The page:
I called them "boy parts" when I was little. We were in kindergarten, first grade. To be honest we kids were kind of obsessed with sexual difference. We talked about it a lot. But I was one of the girls. I was a girl with boy parts. I wasn't entirely unique. One of the people I played with during recess, Clea, was a boy with girl parts.
If we showed up in your Facebook group and introduced ourselves the way we understood ourselves back then, would you embrace us, or would you attack us for being insensitive to people who don't consider those parts to be "boy parts" or "girl parts" and invalidating other people's identities, and not using the phrases that have been embraced as the most appropriate and least offensive ones and so forth?
Last week I put up a blog post: femininity versus femaleness. It generated mixed feedback, with lots of Facebook "likes" and a handful of people posting praise for what I'd said, saying that they'd been trying to put those sentiments into words for a long long time, or explaining how their personal experiences meshed with what I was saying. But with a lot of other people saying they found it transphobic, insulting, binary in a reductionistic sense, oppressive.
I was *kicked out* of one Facebook group, as if I'd planted a post that was so offensive that it demanded banning me. Nonbinary Femmes. A group I've been a part of for six years, posting at least one a week. In another group, my post was locked to further comments and I was afraid I was about to be banned there as well, although in the long run they only demanded that I place a content warning.
Honestly, what was more disturbing to me was how many people in groups I've been an ongoing participant in were so quick to respond with short and judgmental dismissals:
"What a load of internalized transphobia"
and of course: "Why hasn't a moderator done something about this shit?"
Considering how long I've been posting and participating, I'm stung that so many people wouldn't give me the benefit of the doubt, not necessarily agreeing with me but at least not being quick to believe that I'm a biased hate-monger!
I don't think we've created safe spaces. That may have been our intention, but we've become so quick to trigger when someone uses a phrase or term that the general consensus has shifted against using that one person's need to be kept safe from being upset becomes another person's feeling that they have to walk on eggshells.
The problem with general consensus is that we aren't all alike. We come here from different experiences. Some of us call ourselves "transgender"; some say "nonbinary"; some "genderqueer"; we also have intersex and gay and lesbian and bisexual and pansexual and other kinds of queer folks here. We value diversity, yeah? Well, then, we can't be going around with an attitude like "This is the party line, everyone in here has to have this opinion on this issue, that opinion on that issue, has to believe this, has to agree with this other thing, or you don't belong in here!". Because sometimes some of those established consensus beliefs conflict with the needs of some of our identities.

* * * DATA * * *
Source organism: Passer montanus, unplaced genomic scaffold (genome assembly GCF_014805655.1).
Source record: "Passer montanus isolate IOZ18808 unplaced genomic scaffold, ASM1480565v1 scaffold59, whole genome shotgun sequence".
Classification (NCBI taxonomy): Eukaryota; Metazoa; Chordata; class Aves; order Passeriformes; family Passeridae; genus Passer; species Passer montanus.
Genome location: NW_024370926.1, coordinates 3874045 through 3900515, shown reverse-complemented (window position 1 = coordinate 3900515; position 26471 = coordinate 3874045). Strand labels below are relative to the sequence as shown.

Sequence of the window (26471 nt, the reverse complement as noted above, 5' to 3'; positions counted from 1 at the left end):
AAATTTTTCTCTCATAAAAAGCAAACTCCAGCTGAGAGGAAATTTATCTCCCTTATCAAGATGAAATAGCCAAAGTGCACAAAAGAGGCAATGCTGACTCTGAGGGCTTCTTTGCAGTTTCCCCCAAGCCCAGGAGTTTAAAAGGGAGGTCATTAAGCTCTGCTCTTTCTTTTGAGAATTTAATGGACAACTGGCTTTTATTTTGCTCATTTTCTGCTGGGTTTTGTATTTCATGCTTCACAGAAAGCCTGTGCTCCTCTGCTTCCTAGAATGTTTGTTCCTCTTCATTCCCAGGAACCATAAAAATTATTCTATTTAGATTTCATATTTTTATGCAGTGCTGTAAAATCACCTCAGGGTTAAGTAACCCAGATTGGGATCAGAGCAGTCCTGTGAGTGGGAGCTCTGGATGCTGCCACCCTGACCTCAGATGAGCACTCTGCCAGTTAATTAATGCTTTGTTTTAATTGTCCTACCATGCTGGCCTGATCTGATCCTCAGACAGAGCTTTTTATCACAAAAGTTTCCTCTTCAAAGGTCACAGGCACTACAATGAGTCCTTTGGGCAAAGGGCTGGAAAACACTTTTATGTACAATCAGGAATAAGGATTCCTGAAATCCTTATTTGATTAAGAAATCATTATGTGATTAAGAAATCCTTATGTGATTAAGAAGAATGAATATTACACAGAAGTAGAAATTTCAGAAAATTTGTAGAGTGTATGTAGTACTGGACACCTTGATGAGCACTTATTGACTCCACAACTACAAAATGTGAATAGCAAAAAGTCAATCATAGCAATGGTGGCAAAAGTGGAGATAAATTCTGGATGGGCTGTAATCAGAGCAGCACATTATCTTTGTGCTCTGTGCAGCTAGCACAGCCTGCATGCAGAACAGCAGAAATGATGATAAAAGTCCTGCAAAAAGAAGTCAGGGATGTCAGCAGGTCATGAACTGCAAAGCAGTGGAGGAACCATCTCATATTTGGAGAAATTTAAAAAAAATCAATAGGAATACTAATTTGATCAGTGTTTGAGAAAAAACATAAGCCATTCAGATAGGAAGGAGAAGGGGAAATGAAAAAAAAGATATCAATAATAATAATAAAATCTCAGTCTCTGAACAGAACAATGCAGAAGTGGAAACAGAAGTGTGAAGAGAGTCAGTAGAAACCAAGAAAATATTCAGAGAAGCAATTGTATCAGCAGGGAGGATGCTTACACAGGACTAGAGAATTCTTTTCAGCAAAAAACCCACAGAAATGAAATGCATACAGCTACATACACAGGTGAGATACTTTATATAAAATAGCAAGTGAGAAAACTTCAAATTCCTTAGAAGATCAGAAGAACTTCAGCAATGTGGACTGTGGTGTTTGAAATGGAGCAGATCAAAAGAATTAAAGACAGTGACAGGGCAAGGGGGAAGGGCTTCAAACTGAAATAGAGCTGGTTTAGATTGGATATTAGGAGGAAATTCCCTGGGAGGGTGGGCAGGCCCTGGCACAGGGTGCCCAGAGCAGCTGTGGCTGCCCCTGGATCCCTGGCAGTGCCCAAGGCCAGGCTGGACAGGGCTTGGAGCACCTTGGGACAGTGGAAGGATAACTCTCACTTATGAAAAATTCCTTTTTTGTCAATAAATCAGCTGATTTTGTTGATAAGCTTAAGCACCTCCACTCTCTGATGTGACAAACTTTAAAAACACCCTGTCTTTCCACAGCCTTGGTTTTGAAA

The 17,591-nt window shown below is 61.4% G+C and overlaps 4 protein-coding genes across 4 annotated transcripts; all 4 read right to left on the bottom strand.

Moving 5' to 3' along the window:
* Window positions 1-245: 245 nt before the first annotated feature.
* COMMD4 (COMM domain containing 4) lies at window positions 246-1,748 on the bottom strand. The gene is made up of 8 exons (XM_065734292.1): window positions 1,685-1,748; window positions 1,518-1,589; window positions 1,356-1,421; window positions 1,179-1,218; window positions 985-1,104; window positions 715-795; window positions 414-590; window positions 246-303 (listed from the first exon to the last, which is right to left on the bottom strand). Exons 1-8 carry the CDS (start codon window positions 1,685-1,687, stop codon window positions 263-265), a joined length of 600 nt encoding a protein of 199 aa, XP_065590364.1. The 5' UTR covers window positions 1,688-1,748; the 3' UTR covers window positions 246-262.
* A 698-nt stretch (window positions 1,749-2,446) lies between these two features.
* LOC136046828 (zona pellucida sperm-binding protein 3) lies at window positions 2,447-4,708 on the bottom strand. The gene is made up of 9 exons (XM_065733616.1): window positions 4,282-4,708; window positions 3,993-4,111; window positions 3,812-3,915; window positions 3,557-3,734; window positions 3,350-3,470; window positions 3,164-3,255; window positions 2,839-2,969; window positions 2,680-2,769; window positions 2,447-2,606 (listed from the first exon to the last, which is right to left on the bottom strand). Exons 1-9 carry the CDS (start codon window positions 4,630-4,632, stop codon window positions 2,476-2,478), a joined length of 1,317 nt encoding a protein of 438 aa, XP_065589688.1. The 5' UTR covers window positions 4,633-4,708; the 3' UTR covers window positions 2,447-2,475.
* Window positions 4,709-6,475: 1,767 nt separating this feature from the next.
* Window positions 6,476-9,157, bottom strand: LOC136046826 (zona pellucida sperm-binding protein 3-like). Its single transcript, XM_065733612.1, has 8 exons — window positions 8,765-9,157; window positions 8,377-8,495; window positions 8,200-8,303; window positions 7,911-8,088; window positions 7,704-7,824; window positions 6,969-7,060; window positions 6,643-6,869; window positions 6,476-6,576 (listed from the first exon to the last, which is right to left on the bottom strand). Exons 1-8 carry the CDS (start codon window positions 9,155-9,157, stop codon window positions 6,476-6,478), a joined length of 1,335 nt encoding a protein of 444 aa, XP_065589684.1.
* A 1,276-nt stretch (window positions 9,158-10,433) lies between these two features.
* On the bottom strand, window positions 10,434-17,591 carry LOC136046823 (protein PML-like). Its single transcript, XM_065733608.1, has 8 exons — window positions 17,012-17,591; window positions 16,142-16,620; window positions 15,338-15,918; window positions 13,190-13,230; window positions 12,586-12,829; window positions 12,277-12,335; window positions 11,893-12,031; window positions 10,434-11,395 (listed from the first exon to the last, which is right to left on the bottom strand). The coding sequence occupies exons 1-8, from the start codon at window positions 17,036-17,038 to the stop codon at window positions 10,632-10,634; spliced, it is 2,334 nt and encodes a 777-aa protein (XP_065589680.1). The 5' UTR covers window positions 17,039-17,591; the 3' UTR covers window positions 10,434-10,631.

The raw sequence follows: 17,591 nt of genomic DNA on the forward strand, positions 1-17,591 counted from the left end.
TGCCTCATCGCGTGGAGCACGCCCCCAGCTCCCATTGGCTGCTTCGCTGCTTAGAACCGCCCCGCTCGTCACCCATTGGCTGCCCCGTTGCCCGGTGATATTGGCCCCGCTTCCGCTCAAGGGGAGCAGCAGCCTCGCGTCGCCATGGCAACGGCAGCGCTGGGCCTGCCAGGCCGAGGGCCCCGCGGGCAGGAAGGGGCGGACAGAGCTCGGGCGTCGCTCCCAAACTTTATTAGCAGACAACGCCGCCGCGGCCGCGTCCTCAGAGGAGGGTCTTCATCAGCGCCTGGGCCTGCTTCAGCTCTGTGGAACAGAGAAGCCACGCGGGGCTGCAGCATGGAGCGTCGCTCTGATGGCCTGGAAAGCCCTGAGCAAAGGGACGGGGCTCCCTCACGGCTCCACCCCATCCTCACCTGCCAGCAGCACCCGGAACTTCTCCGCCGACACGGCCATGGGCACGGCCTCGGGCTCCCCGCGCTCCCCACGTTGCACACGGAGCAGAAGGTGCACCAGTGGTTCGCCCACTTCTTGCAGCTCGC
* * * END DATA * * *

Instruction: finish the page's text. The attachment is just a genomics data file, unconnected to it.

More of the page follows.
The centerpoint in this case was whether or not body parts (however you refer to them) and gender are, or are not, two different things, and how to talk about them separately. Yeah, I know a lot of transgender people in particular have had their gender identity invalidated by people emphasizing genitals. Yeah, I know that not everyone wishes to transition, and that not everyone who'd like to can afford it anyway, and that it's important not to make people feel like they are less authentic if they don't.
But there are other people in here, in our community, who find it necessary to distinguish between sex and gender and sometimes we are going to refer to our own body parts in the course of explaining our marginalized queer identities.
Some of us are intersex people. Me, I'm a gender invert. If you don't understand our reasons for drawing attention to our genital configurations, that shows how much teaching we still need to do.
If you think there is an LGBTQIA consensus that nobody gets to say that sex isn't the same thing as gender—or that there should be—consider yourself notified that consensus on that issue has not been reached and some of us are not on board with that.
Diversity has to include diversity of viewpoint.
You're secluded in quarantine, and all the performances and events have been cancelled, so it's a good time to read a book!
My book, GenderQueer: A Story From a Different Closet, has been published by Sunstone Press. It is available on Amazon and Barnes & Noble in paperback and ebook, and as ebook only from Apple, Kobo, and directly from Sunstone Press themselves.
Links to published reviews and comments are listed on my Home Page
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